The correct type of cover crop does not adversely affect vine yield and performance, a current research project has found.
In fact, in some instances, cover crops have been found to help retain moisture in the soil, increase soil nitrogen, increase soil microbial diversity and increase the abundance of earth worms.
Lead researcher Associate Professor Tim Cavagnaro, from the University of Adelaide’s School of Agriculture, Food and Wine based at the Waite Campus, said the findings are exciting because cover crops are more cost effective than mulch – and can reduce the requirement for herbicides.
Traditionally, the soil immediately under vines has been kept free of vegetation because of concerns that weeds will compete with vines for precious water and other nutritional resources.
Associate Professor Tim Cavagnaro is investigating the impact of different plant species planted undervine
Associate Professor Cavagnaro’s project – which capitalises on existing (and a new) undervine cover crop field sites – is investigating the impact of different plant species planted undervine on soil moisture, soil nutrients, soil biodiversity (microbiomes), pathogenic nematodes, beneficial plant-microbe associations (mycorrhizas) and weed growth.
The team is also investigating the potential for undervine cover crops to build soil carbon stocks
‘The aim of the project is to identify practical, reliable, environmentally friendly and cost-effective undervine cover crop options that improve vine performance, soil quality and financial returns to growers.’
- Associate Professor Tim Cavagnaro
‘We want to discover the mechanisms by which undervine cover crops benefit viticultural systems, for example, nutrient cycling by soil microbes, enhanced nutrient delivery by mycorrhizas, a living mulch that lowers soil temperature and reduces evaporative loss, and the use of N-fixing legumes under vines to provide nutrients. By understanding the mechanisms we can better predict how best to establish and manage under vine cover crops, and roll this ‘green technology’ out over larger areas,’ he said.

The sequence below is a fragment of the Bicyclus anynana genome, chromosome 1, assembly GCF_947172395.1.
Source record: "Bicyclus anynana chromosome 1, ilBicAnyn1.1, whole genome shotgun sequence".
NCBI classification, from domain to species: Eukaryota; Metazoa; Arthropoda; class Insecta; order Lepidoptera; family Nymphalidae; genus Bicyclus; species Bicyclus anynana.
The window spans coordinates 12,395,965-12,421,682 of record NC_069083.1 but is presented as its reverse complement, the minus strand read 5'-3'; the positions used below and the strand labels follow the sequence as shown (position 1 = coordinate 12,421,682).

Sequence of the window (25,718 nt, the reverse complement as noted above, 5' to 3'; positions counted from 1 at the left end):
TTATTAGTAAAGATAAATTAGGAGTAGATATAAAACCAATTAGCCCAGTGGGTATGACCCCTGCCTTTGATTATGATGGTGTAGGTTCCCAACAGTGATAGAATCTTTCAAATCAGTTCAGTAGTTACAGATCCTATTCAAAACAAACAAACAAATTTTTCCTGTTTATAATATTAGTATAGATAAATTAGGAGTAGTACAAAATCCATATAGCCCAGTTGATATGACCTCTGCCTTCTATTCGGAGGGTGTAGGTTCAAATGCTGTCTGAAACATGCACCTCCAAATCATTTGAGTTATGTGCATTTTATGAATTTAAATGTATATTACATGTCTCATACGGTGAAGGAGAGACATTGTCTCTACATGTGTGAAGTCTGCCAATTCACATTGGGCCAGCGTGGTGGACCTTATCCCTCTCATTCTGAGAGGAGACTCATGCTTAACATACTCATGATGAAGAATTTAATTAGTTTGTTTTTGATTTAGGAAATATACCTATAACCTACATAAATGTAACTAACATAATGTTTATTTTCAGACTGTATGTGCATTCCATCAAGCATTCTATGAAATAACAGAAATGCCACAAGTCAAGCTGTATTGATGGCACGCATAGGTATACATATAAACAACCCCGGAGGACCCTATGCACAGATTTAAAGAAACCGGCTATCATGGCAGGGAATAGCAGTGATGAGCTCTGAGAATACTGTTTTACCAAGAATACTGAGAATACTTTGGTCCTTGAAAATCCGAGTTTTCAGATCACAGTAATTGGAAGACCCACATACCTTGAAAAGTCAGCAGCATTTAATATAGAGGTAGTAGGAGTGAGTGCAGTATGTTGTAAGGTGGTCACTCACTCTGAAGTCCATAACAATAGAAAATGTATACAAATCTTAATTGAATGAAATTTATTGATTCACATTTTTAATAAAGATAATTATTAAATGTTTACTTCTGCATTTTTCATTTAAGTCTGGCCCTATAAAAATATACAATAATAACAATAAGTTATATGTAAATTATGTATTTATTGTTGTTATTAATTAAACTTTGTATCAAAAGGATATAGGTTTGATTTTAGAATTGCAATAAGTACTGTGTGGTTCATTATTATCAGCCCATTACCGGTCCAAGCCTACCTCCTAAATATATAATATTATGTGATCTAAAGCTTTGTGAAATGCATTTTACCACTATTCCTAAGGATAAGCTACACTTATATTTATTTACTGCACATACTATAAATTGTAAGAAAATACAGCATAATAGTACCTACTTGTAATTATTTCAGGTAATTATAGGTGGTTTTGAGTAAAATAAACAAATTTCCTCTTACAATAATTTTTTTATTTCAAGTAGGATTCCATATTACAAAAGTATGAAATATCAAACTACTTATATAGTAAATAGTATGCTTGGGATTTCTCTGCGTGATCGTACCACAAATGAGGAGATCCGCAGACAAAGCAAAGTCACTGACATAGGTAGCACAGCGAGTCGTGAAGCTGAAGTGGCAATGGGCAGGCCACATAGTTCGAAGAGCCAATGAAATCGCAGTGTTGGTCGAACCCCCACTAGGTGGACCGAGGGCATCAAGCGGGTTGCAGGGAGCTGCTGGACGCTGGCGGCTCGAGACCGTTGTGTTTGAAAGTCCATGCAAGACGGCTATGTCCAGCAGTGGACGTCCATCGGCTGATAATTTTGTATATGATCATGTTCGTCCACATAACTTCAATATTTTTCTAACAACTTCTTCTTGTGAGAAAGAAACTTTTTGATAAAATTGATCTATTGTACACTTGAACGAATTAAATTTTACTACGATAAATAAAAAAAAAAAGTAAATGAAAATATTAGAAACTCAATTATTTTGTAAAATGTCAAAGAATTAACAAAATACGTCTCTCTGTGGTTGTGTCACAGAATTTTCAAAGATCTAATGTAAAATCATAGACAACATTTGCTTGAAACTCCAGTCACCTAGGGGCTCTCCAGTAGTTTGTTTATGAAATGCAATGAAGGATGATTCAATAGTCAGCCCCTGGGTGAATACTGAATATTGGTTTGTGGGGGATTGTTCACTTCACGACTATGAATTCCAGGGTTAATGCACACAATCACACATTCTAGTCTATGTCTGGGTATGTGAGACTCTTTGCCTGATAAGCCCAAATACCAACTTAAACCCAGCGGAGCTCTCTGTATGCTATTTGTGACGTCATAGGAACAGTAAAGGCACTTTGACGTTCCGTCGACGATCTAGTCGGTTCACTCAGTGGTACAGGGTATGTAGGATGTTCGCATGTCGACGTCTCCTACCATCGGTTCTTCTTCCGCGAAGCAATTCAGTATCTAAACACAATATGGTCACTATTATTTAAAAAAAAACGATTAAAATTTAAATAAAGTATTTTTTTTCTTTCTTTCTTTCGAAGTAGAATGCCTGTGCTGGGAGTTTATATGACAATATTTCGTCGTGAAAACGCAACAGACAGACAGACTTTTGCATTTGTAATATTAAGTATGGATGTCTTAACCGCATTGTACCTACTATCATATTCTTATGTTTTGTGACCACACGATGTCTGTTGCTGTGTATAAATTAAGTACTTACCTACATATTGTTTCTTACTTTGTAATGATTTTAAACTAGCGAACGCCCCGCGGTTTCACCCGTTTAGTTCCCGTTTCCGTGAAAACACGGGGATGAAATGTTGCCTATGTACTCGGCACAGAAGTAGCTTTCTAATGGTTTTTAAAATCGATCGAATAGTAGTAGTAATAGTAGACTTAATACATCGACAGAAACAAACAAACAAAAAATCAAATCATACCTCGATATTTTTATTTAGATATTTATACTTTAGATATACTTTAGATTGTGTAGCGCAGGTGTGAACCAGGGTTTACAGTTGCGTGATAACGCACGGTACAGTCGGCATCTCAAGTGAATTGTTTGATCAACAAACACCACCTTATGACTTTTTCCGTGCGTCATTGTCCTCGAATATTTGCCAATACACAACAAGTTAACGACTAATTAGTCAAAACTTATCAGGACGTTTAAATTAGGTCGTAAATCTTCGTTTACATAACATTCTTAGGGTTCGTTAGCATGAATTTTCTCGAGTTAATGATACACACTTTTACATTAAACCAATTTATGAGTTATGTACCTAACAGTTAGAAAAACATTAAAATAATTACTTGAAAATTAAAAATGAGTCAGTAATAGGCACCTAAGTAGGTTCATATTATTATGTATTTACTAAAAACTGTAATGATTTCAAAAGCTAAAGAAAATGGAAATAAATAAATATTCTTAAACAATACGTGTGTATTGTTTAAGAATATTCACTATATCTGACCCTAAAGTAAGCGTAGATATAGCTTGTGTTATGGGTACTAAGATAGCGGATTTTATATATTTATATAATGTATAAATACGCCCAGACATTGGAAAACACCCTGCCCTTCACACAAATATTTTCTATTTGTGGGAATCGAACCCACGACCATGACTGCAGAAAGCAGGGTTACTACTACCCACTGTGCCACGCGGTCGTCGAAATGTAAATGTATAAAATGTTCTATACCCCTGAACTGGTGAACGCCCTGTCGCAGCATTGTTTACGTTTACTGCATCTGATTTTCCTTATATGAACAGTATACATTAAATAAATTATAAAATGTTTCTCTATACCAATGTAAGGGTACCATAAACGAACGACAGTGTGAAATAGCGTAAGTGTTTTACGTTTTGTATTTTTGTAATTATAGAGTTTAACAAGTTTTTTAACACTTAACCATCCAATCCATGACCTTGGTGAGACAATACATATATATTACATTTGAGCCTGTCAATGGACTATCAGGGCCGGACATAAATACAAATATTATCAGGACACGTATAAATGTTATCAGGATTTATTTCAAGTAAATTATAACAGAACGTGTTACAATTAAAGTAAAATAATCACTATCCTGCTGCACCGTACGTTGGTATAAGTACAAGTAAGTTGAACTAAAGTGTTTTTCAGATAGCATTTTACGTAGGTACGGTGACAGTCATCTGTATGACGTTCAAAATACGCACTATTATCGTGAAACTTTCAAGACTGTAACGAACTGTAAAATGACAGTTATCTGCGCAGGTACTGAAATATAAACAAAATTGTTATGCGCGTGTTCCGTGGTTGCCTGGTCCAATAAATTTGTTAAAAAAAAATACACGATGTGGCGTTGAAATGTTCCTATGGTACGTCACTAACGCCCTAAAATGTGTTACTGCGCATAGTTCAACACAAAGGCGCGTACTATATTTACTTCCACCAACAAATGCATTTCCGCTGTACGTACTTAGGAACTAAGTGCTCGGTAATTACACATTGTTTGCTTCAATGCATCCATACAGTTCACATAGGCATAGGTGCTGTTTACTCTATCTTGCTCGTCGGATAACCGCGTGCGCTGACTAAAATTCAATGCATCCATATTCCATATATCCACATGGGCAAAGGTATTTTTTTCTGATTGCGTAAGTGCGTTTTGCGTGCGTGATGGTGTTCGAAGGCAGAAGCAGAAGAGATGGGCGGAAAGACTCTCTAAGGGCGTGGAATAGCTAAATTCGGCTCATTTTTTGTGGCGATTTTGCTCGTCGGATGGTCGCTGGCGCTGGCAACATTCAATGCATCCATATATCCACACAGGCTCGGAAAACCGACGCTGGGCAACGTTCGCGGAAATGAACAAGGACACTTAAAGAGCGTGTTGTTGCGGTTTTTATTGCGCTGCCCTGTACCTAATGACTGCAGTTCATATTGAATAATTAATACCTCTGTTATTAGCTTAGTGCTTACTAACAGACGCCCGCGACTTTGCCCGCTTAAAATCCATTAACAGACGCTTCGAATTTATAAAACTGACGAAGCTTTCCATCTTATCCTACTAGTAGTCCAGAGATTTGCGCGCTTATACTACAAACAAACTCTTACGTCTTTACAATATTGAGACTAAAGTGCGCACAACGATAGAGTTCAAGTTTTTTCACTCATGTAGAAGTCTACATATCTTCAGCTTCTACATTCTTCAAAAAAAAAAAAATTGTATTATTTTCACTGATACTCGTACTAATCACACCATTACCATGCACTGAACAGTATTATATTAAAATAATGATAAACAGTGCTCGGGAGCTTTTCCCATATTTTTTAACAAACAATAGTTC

‘Together, we hope this will help develop a more holistic approach of using cover crops - with the end goal of helping to achieve sustainable vineyard management.’
Measuring the impact of soil microbial communities
The impact on soil microbial communities is being measured by a number of innovative technologies, including NextGen sequencing, molecular analysis of key pathogenic nematodes, and mycorrhiza bioassays.
‘To study microbiomes we collect soil samples, freeze them, extract DNA and analyse the diversity of the microbes using NextGen sequencing and bioinformatic analysis.’
‘This allows us to identify the microbes present, and their relative abundance. When coupled with other data about the site (e.g. cover crop identity, soil properties, management, etc), we can then use bioinformatics and multivariate statistics to determine what factors are driving changes in the soil microbiome.’
The team is also investigating how the presence of a cover crop can support the formation of mycorrhizas in vineyard systems. Mycorrhizas are beneficial associations between specialised groups of soil fungi and the roots of most terrestrial plant species (including vines and many cover crop species). The fungi take up nutrients (especially Phosphorus, Nitrogen and Zinc) and deliver it to the plant in return for a supply of Carbon.
Finally, the team is looking at the potential to use biofumigant cover crops (mustard) undervine to determine whether they can be used to help control root knot nematodes in the soil.
Associate Professor Tim Cavagnaro said while it was still early days to report on all aspects of the project, the research project appeared to have another ace up its sleeve.
‘We have made wines from the different cover crop treatments and early indications are that there are clear impacts of undervine cover crops on the wine too – more to come!’